Information seeking about tool properties in great apes
MetadataShow full item record
Evidence suggests that great apes engage in metacognitive information seeking for food items. To support the claim that a domain-general cognitive process underlies ape metacognition one needs to show that selective information seeking extends to non-food items. In this study, chimpanzees (Pan troglodytes) and orangutans (Pongo abelii) either had to determine the location of a desired food item or a property of a non-food item (length of a tool). We manipulated whether subjects received prior information about the item’s location or property. During the test, subjects had the opportunity to seek the respective information. Results show that apes engaged in more information seeking when they had no prior knowledge. Importantly, this selective pattern of information seeking applied to food as well as to tools.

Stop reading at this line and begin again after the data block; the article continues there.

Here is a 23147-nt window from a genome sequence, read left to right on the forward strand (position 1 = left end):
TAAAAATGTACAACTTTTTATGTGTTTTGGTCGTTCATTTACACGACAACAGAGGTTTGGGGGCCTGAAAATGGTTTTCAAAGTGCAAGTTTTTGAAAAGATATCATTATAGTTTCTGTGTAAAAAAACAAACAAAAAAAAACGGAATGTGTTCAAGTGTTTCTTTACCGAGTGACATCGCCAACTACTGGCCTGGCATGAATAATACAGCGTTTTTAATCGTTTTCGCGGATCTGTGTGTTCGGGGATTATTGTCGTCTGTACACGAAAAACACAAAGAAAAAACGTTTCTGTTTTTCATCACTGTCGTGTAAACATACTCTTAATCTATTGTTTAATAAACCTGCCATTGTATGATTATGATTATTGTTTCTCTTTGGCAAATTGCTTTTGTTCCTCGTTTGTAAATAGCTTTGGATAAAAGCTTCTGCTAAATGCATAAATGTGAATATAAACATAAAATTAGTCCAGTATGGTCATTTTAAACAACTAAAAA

Bohn , M , Allritz , M , Call , J & Voelter , C J 2017 , ' Information seeking about tool properties in great apes ' Scientific Reports , vol 7 , 10923 . DOI: 10.1038/s41598-017-11400-z
© 2017 the Authors. This article is licensed under a Creative Commons Attribution 4.0 International License, which permits use, sharing, adaptation, distribution and reproduction in any medium or format, as long as you give appropriate credit to the original author(s) and the source, provide a link to the Creative Commons license, and indicate if changes were made. The images or other third party material in this article are included in the article’s Creative Commons license, unless indicated otherwise in a credit line to the material. If material is not included in the article’s Creative Commons license and your intended use is not permitted by statutory regulation or exceeds the permitted use, you will need to obtain permission directly from the copyright holder. To view a copy of this license, visit http://creativecommons.org/licenses/by/4.0/.
DescriptionM.B. was supported by a scholarship of the German National Academic Foundation. J.C. was supported by the “SOMICS” ERC Synergy grant (nr. 609819).
Items in the St Andrews Research Repository are protected by copyright, with all rights reserved, unless otherwise indicated.